No, Schools Should Not Perform COVID Weigh-Ins

LIFEIS~1Jeremy Vine, host of the aptly named British Talk Show, “Jeremy Vine,” recently tweeted:

“Should schools weigh pupils to make sure they shift the pounds they’ve put on during the lockdown?

Health experts want two weigh-ins in September and then in the spring to keep kids on track. But could this just create a generation of calorie counters? #JeremyVine”

There was almost no support for the idea among the replies, which I think shows good progress in terms of the way that we talk about children’s weight and health (which are two separate things). But the fact that it was a topic in the first place indicates that the work is not yet done.

In my latest piece for The Mighty I wrote about all the reasons why this is a completely terrible idea:

You Can Read the full piece here

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3 thoughts on “No, Schools Should Not Perform COVID Weigh-Ins

  1. In the distant future, the public spectator weigh-in is going to be viewed the same way the scold’s bridle is today: as something that failed to avert any bad behavior or help anybody, but was moderately successful at causing physical and psychological trauma in those who suffered it… and *very* successful at displaying the *very specific creepy hang-ups* of the people inflicting it.

  2. They CLAIM it’s about the “health” of the children, but that’s a provable lie. If they truly cared about nutrition and fitness, they’d know that it’s no more healthy for thin kids to lie around eating junk all day than it is for fat kids. Instead of teaching ALL kids about the importance of eating healthy and working out, they target the fat kids for “intervention” and assume the thin kids are just fine.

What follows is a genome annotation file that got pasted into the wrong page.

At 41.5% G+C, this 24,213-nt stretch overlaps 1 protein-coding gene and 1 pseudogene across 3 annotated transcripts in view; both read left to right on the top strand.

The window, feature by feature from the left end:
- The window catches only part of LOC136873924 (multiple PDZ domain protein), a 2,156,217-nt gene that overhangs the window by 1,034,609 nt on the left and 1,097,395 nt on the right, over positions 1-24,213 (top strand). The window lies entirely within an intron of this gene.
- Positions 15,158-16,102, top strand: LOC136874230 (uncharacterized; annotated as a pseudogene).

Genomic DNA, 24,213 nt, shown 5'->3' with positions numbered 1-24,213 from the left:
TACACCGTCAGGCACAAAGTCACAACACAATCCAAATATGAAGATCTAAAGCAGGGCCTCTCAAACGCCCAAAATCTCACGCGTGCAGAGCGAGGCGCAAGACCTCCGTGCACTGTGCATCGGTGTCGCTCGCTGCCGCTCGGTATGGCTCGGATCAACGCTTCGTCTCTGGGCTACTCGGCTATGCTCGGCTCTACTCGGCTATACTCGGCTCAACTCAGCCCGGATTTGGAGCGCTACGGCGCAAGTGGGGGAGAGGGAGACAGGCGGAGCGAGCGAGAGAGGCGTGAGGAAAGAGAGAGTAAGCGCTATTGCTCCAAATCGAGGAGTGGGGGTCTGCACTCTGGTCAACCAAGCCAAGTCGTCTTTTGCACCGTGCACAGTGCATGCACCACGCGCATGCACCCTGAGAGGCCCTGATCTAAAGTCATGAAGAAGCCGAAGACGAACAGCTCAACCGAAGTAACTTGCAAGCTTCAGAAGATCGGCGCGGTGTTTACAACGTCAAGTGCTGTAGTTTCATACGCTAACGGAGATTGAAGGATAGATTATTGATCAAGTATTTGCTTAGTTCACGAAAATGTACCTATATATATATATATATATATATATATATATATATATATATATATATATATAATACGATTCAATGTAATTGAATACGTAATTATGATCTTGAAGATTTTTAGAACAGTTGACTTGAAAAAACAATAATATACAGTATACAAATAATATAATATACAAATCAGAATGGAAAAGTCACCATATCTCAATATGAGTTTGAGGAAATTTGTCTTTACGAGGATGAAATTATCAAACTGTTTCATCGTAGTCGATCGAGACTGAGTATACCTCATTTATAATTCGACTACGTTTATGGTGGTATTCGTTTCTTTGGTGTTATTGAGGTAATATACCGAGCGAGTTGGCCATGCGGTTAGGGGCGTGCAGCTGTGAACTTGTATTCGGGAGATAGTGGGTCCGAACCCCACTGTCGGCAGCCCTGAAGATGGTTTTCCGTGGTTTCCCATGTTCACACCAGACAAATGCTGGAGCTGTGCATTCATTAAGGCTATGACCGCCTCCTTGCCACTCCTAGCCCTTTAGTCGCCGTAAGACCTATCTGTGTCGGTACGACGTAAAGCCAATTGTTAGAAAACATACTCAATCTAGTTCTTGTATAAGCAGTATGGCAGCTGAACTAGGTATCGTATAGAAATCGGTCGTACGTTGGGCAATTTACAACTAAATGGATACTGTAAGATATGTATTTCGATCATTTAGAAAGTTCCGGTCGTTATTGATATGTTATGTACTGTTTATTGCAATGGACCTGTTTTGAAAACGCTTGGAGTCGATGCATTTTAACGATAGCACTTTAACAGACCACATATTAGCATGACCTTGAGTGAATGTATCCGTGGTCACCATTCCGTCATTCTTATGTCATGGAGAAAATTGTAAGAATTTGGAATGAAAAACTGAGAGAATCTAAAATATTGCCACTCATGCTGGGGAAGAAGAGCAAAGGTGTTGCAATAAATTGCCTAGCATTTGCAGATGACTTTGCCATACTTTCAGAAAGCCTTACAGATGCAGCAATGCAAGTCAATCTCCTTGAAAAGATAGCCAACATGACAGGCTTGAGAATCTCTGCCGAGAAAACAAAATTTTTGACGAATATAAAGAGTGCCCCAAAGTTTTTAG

Basically, the message is “do whatever you want, as long as you don’t get fat,” which tells me that their “mission” is far more about APPEARANCE than about anything resembling “health.”

  3. I’m gonna say SUPER NO on weighing the kids. I recall high school weigh in day in Freshman Health Class. Everyone called up by seats to come to the front of the class and be weighed. The boys, well, doing nothing, the girls taking off watches, giggling in embarrassment as they stood on the alter of value before the jury of their peers…

    Then, my name is called, the fat girl. The sound of heads snapping back to look at me, the titters, the big eyes staring at me, the whispers… All pointless, I summoned a courage I did not know I possessed (born of stultifying, sweaty terror in the moment) and asked quietly: “Can I come in after school and do it?”
    The teacher was nice and said “That’s fine.” and moved on to the next kid. The room seemed to deflate bodily. I had just robbed them of what? A good show, the answer to a burning question, the chance to feel superior (more) towards me? Fuckin hilarious.
    If I knew by eight, that being even slightly chubby was a totally wrong way to exist, then by fourteen, I knew it was a death sentence. I swear, I don’t know what I weighed in high school. By 1984, you know what ever it was it was too much. And so very important for your whole existence. I did come back after school, the teacher wasn’t there. I waited, conscientiously determined to keep my word, add to the uber important school fatty rolls for the government.
    I wasn’t the only one who “escaped” that day. A girl I’d known since third grade, also asked to come in later. She was smaller than me, but still fat enough to know shame.
    Now, when I go to the doctors office and they do the weight, BP, check in routine. I don’t even take my coat off. I step right up on that scale and let the tech record these stupid numbers. Statistics, health details, something to put on the take home sheet. I am 49 years old. I have been chubby/fat since I was eight. One time, I didn’t even put down my water bottle. Pahaha you should a seen the look on the nurses face. My BP, BS and cholesterol are all low, annoyingly low to most the nurses who see them. But even if they weren’t, so what. People get sick, live with diseases and eventually die. Welcome to life. Somewhere in the late eighties, taking care of yourself and being healthy started to mean being a whole lot of numbers that eclipsed everything else. Too high, too low, just right. And always a very low number of people are making a way hay hay lot of money controlling the value of these numbers…

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